|Dr Đặng Thị Thu Thủy (left) is in the plant nursery of the University of British Columbia. — Photo courtesy of the University of British Columbia|
HÀ NỘI — "Why do plants use water, light and air to produce compounds that have the potential to treat complex diseases like cancer?"
It was this question that took Dr Đặng Thị Thu Thủy on the path of researching the biosynthesis of substances in plants.
Thanks to the work, she discovered mysteries of the plant world.
Thủy thinks that learning about the biosynthesis of natural compounds is an endless journey, in which each discovery will open a new and interesting branch.
On this journey, her starting point also came quite unexpectedly.
She was used to using plants to treat diseases in her childhood, and has been interested in medicinal plants since she was a student. But it was not until she was studying for a master's degree at the University of Calgary in Alberta, Canada and saw research on the biosynthesis of compounds in plants, she realised that beyond the very basics she had learned about plant physiology, there are a variety of avenues to explore.
She told the Khoa học & Phát triển (Science and Development) e-newspaper that this was the reason why she carried out a doctoral research project with Prof Peter Facchini, a leading expert in opium biochemistry, with a scholarship from the Alberta Ingenuity Fund and two PhD scholarships from the University of Calgary.
After studying in Canada, she won a postdoctoral fellowship from the European Molecular Biology Organisation (EMBO) to join a laboratory at the John Innes Centre in the UK with Prof Sarah O'Conor, an outstanding scientist with more than 10 years of research on vinblastine biosynthesis in periwinkle.
“Nature, especially plants, has the ability to create many drugs and chemical compounds with great value," said Thủy.
"If you consider these molecules as houses, plants have all kinds of enzymes to build the foundation, erect the trusses, roof, build walls, and then decorate the interior and exterior fully.
"What I do is figure out what those enzymes are, and in what order plants use them, and then I can frame my own house, structure it, and decorate it the way plants do or even even according to my own will.”
These are the basic insights used so that Thủy and her colleagues can repeat the process of creating their desired natural ingredients in the laboratory without having to over-explore rare plant resources or use to harmful chemicals.
Her own way
Experience and knowledge gained from teachers and research institutions from Việt Nam to Canada and the UK helped Thủy forge her own path, establishing the Plant Bioactive Compounds Research Laboratory at the University of British Columbia in Kelowna City, Canada.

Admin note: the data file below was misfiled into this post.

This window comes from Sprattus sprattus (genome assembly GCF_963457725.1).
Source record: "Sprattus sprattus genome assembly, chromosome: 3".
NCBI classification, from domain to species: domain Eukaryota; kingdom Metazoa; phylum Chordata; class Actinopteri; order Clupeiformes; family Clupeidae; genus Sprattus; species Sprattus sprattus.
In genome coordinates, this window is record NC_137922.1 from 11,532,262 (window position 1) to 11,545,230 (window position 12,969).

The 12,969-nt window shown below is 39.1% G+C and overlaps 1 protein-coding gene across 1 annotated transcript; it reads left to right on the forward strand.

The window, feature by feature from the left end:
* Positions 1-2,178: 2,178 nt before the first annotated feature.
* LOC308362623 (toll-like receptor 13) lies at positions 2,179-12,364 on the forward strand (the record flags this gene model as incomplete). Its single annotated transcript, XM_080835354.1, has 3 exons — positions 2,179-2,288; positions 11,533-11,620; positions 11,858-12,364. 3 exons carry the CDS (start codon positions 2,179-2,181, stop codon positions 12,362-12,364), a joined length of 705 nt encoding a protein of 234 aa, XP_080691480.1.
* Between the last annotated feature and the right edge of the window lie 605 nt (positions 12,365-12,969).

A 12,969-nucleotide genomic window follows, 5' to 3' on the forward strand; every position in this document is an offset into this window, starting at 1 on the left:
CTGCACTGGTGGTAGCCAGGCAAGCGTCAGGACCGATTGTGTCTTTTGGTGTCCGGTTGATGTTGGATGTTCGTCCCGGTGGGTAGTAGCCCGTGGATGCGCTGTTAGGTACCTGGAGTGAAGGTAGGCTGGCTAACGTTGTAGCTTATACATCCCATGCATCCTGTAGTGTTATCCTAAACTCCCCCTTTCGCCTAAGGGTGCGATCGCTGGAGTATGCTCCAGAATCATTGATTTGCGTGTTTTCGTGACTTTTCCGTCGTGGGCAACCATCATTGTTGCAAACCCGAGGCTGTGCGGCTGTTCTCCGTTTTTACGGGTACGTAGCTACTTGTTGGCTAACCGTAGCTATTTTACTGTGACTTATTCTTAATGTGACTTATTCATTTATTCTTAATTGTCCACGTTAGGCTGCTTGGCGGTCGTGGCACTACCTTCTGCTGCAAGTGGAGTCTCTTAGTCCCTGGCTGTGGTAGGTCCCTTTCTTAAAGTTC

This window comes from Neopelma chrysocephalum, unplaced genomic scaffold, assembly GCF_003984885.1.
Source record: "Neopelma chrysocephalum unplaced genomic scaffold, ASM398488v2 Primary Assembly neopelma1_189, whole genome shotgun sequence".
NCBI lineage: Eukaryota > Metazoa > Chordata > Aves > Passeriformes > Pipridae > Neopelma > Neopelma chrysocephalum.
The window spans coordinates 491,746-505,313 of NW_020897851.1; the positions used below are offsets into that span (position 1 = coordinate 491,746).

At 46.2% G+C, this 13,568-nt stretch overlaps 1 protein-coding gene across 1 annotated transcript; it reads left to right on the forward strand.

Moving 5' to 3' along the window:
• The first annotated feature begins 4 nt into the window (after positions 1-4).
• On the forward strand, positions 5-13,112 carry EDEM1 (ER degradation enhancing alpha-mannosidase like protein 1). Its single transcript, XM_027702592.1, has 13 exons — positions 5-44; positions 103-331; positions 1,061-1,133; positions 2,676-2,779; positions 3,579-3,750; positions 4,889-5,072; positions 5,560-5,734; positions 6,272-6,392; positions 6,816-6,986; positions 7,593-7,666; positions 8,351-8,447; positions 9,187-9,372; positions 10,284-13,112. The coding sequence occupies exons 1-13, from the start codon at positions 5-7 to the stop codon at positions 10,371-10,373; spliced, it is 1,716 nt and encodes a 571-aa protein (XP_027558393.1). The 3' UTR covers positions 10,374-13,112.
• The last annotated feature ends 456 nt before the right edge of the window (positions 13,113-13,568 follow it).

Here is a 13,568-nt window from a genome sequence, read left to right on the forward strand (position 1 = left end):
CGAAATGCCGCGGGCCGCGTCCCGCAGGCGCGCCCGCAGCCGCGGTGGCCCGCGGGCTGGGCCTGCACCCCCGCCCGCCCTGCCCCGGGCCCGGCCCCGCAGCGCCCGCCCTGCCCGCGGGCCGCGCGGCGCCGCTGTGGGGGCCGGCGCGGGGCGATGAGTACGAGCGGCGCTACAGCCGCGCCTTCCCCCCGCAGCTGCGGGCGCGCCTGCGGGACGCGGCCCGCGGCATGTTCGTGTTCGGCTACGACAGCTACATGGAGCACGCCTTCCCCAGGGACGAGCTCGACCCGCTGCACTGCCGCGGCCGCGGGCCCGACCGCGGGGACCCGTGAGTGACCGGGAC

In the lab, she and her colleagues integrate biochemistry, chemistry, bioinformatics and molecular genetics to explain and explore the biosynthesis of valuable compounds in herbs.
This is a relatively new research direction with many attractive opportunities, the level of competition is also increasing. With a newly established laboratory, the pressure of having to race against experienced teams with lots of talent and full equipment is great.
"It's simply that the compounds I find exciting are also found exciting by other research groups around the world," she said.
Thinking about the long term, she is gradually building up her lab’s capacity, trying to bring in many people with different expertise so that when they gather together, they will solve problems faster and solve bigger problems.
The diversity of specialties also gives everyone in the group the opportunity to learn from each other and open up new directions in the research process.
After more than two years, Thủy’s research team has obtained new results on the metabolism of anti-cancer chemicals from hỷ thụ, whose scientific name is Campotheca acuminata.
Hỷ thụ is a woody plant that has been used as medicine in East Asian countries for a long time. Modern pharmacology proves that camptothecin compound from hỷ thụ is effective in treating many types of cancer such as lung cancer, ovarian cancer, and colorectal cancer. However, camptothecin is difficult to dissolve in water and has many side effects.
So far camptothecin had to be oxidised and undergone many transformations by complex chemical methods, which are harmful to the environment, to create suitable drugs for treatment.
Thủy’s research group has found substances which are capable of oxidising campothecin only by yeast.
This result not only helps the team publish in international journals but also register a patent.
“The patent application process is supported by the University of British Columbia and has completed its first phase,” said Thủy.
“Natural plants are great doctors, and Việt Nam has many such ‘great doctors’."
Thủy has followed and talked with herbalists from the Hà Nội University of Pharmacy, the University of Natural Sciences under HCM City National University, and the Central Highlands Scientific Research Institute. She found many important research results.
“I look forward to contributing to enriching applications from Vietnamese plants from my perspective," said Thủy. — VNS